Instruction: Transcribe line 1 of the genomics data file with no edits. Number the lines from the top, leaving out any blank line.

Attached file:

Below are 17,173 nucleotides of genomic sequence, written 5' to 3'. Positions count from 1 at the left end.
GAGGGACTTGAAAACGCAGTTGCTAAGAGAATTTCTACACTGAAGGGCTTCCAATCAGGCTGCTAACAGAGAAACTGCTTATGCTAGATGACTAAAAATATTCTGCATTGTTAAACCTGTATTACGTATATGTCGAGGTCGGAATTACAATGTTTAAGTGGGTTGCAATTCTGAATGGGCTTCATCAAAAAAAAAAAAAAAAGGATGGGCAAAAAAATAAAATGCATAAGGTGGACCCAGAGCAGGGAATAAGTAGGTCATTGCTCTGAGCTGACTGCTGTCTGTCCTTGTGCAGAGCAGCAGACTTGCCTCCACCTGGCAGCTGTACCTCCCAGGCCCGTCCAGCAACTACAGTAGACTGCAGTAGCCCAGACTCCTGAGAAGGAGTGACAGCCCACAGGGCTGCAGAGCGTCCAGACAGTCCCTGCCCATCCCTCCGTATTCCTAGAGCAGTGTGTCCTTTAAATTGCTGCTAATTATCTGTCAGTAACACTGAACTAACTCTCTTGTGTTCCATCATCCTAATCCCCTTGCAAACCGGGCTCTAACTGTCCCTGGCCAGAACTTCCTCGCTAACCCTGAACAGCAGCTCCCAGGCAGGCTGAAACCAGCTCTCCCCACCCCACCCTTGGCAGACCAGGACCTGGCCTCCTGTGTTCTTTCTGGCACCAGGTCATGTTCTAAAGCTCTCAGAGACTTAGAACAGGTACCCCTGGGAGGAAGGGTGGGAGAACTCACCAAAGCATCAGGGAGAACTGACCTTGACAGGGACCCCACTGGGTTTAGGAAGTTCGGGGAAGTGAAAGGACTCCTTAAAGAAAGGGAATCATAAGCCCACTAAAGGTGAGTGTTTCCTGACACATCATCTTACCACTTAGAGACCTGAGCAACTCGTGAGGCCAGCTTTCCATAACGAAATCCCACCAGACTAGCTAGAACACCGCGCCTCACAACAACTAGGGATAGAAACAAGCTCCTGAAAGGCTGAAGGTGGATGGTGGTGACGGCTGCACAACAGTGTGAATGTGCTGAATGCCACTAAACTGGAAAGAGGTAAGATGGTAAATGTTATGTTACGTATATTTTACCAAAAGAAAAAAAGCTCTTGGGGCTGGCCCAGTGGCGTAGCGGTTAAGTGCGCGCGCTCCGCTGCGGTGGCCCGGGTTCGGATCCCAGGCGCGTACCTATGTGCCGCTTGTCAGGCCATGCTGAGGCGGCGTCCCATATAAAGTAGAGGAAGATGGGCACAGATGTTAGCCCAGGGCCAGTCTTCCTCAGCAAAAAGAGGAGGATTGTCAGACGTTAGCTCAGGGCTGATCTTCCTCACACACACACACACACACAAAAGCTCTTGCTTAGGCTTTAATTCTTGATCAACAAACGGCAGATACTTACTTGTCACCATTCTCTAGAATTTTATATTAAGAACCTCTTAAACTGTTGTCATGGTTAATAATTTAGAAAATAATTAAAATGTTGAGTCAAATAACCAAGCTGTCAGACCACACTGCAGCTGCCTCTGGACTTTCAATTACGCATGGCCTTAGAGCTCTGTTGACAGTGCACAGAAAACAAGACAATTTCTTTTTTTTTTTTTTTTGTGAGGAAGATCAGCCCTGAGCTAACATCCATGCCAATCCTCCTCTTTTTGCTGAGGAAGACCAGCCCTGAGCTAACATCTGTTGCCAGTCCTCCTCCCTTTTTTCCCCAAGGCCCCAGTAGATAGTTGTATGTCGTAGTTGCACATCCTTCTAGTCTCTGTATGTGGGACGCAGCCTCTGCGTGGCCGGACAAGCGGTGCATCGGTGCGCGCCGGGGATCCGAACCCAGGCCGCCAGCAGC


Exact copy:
Below are 17,173 nucleotides of genomic sequence, written 5' to 3'. Positions count from 1 at the left end.